The restart of the world economy risks going ahead without a key ingredient: the consumer.
Getting companies to resume operations and factories to reopen is one thing. Persuading consumers to brave catching the coronavirus and go out to shop, eat, travel or watch sports is another.
“Nothing about reopening the economy will be easy, but restarting businesses will be more straightforward than restarting aggregate demand,” Moody’s Analytics Chief Economist Mark Zandi said.
The result: An uneven reboot for the global economy, with manufacturing and the nations dependent on it bouncing back fairly quickly, while more communal service-sector activities and countries lag.
That will keep pressure on governments and central banks to continue their support as their economies claw their way back from the deepest worldwide downturn since the Great Depression.
Policy makers from the Bank of Japan, the Federal Reserve and European Central Bank all meet this week, with investors on the lookout for any further steps they might take to aid their battered economies.
Some nations’ recoveries “are a little more V-shaped because there’s a little bit more manufacturing, a little more tech,” Catherine Mann, Citigroup Inc. chief economist and former chief economist for the Organization for Economic Cooperation and Development, told Bloomberg Television April 23. “That might be a South Korea or Taiwan. And then there are other economies that are extremely tourism dependent. Those are facing L’s. Something like a Thailand, a Singapore.”
The U.S. revival is likely to be gradual, as some states reopen for business sooner than others, Deutsche Bank Securities economists said in an April 24 report. By the end of the year, the U.S. will have recovered only about 40% of the output and employment it lost during the crisis.
This has ramifications for the November election. If consumers hold back and the economy fails to meaningfully recover, that would put President Donald Trump’s chances for winning re-election at risk.
Trump on Friday hailed the coming restart. “There is a tremendous pent up demand. We will open big!” he declared in a tweet.
Some businesses will enjoy a one-time boost as stay-at-home orders are eased. Think barber shops and hair salons. And there’s always a chance that stir-crazy consumers worldwide could surprise economists by flocking back to the shops.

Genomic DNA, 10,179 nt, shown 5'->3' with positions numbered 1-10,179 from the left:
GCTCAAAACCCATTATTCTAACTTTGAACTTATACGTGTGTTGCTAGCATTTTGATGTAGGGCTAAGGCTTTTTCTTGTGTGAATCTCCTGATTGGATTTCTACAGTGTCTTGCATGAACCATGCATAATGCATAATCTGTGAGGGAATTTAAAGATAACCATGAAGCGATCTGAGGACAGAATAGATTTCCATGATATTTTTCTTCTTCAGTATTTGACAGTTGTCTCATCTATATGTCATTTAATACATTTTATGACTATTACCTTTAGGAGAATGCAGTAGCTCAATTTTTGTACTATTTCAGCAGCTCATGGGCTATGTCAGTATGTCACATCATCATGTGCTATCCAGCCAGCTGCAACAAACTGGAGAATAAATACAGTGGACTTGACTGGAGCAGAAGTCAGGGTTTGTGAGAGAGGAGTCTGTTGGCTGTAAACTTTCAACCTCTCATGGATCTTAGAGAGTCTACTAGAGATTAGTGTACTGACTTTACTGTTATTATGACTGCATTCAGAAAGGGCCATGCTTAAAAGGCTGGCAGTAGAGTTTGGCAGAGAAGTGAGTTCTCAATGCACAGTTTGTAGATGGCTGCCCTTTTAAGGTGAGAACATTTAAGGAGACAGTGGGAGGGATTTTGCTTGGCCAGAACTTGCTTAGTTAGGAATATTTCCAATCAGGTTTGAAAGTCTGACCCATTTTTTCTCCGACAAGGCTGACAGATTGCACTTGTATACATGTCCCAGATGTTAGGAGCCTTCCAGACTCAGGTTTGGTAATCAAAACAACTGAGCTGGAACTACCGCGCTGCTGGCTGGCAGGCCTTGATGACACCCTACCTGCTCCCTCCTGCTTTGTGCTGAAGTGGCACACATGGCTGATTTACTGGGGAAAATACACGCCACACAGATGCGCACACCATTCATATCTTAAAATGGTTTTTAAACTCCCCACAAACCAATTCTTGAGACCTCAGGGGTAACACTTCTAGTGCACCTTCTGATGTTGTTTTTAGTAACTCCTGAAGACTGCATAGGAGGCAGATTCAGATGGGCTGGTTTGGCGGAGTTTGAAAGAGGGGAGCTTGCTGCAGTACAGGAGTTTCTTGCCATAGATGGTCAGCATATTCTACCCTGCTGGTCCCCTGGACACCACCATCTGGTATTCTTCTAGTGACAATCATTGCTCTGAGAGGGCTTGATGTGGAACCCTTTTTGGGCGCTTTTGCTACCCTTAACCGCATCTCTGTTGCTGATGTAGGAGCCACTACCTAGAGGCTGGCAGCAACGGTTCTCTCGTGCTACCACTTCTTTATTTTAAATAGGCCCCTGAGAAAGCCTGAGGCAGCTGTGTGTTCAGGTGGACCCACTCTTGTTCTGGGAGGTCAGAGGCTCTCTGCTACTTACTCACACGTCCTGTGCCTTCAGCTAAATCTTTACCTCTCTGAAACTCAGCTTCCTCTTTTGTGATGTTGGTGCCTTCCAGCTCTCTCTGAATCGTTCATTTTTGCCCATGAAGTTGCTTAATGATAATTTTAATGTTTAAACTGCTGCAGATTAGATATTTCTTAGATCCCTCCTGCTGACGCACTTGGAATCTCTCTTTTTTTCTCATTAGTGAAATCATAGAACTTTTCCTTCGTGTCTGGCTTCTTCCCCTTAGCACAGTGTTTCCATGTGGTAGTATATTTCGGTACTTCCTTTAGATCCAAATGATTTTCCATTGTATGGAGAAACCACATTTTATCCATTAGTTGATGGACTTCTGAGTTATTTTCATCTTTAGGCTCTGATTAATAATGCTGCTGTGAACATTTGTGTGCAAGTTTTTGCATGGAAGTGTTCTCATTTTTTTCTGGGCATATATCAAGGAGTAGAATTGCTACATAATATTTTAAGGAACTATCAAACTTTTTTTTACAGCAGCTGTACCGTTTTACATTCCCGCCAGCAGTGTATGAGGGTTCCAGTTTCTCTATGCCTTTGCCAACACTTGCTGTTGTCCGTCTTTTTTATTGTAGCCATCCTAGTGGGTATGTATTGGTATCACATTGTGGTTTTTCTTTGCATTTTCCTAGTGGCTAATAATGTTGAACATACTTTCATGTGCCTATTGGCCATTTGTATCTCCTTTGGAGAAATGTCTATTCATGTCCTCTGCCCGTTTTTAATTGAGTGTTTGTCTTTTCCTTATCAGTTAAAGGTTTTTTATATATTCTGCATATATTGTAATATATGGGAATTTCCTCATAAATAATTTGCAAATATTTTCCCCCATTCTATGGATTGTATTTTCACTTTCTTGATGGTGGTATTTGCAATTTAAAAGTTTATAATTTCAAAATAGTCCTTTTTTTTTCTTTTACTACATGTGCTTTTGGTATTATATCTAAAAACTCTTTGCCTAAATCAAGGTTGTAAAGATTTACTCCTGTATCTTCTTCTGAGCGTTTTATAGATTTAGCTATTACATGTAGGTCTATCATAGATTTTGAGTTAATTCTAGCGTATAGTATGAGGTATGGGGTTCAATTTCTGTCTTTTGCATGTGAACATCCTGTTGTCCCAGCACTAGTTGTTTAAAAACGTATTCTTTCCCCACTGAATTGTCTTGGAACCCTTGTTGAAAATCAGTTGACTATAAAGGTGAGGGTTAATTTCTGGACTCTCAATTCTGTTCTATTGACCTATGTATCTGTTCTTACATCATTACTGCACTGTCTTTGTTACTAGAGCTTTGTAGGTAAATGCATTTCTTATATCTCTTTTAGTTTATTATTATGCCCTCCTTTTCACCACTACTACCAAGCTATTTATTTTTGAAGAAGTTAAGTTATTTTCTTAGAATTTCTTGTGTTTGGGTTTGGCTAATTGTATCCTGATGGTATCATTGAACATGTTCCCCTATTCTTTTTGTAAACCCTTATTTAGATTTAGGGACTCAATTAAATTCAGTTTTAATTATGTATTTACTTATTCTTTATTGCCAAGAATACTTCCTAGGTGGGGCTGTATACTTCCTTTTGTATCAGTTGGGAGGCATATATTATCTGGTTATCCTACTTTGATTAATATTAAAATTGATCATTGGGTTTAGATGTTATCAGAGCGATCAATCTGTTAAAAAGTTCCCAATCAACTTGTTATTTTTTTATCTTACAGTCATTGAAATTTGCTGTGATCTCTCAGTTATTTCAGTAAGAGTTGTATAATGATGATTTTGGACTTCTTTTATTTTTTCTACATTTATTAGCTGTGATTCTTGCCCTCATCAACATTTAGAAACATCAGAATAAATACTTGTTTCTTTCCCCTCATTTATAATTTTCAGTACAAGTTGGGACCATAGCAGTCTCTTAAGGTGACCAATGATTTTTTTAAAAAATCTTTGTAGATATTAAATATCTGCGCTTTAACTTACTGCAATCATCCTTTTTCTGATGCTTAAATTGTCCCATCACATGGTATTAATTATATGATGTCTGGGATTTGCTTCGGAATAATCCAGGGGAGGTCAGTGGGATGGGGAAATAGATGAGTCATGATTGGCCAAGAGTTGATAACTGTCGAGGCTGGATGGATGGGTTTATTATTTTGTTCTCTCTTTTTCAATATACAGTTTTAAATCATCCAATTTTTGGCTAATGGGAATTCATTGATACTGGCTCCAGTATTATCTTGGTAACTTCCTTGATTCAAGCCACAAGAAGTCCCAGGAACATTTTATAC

But that carries perils of its own — as German Chancellor Angela Merkel highlighted in a closed-door meeting of her Christian Democratic party on April 20. She told her fellow politicians that “discussion orgies” about loosening lockdowns threatened to destroy the progress in fighting the pandemic, according to a participant.
Singapore serves as a warning in that regard. It’s gone from being seen as a global standard bearer for taming the deadly virus to the home of Southeast Asia’s largest recorded outbreak.
“The one way not to reopen the economy is to have a rebound that we can’t take care of,” Anthony Fauci, the top infectious-disease expert on the White House coronavirus task force, said about the risk of a resurgence.
It’s not just a fear of being infected that could keep consumers out of the malls. Anxiety over job loss and shrinking savings also could prompt them to husband their resources and cut back on spending, economists say.
The lopsided economic revival is playing out in China, home of the initial coronavirus outbreak.
“There has been policy-directed resumption of factories on the supply side, but the picture for a demand recovery is more mixed.” said Selena Ling, head of treasury research and strategy at Oversea-Chinese Banking Corp. “There is talk about pent-up Chinese demand for some high-end luxury goods,” she added. “But general demand at the man of the street level is more subdued.”
Chinese industrial production in March was down about 1% from a year earlier, while retail sales were off almost 16%, according to calculations by Bank of America Corp. economists.
Marriott International Inc. Chief Executive Officer Arne Sorenson told Bloomberg Television on April 20 that occupancy at the company’s roughly 350 hotels in mainland China has risen to about 25% from 6% to 8% in the first week of February.
“It’s still down massively from where what it should be,” he added, noting that the normal rate is around 70% to 80%.
In Germany, the powerful automobile industry worries that buyers will be scarce as the country reopens for business. It’s pushing for a “cash for clunkers” program to spur sales after the crisis.
Measures that could strengthen demand “in times of strong insecurity among customers” would be “worth considering,” Daimler AG said in a statement.
U.S businesses also are bracing for a long slog as the world’s largest economy begins to reopen.
“Given the combined effects of the pandemic and associated financial impact on the global economy, we believe that it could be up to three years before we see a sustainable recovery,” Delta Air Lines Inc. CEO Ed Bastian told analysts on April 22.
With Americans over 65 years old accounting for 20% of consumer spending, demand could be constrained for a while given this group’s heightened vulnerability to the virus, according to Deutsche Bank Securities Chief Economist Torsten Slok.
Yale University senior lecturer Stephen Roach called the idea of a V-shaped U.S. recovery “a pipe dream.”
“With all this clamoring for economic liberation, we’ll get workers back on the job,” he said, referring to Trump’s call for selected states to reopen their economies. But fear of a fresh virus outbreak will “hold back consumer demand to unprecedentedly low levels.”
“Supply without demand doesn’t work,” the former Morgan Stanley executive added. “We’re going to be operating at low levels of economic activity for the foreseeable future.”
(Article written by Rich Miller and Michelle Jamrisko)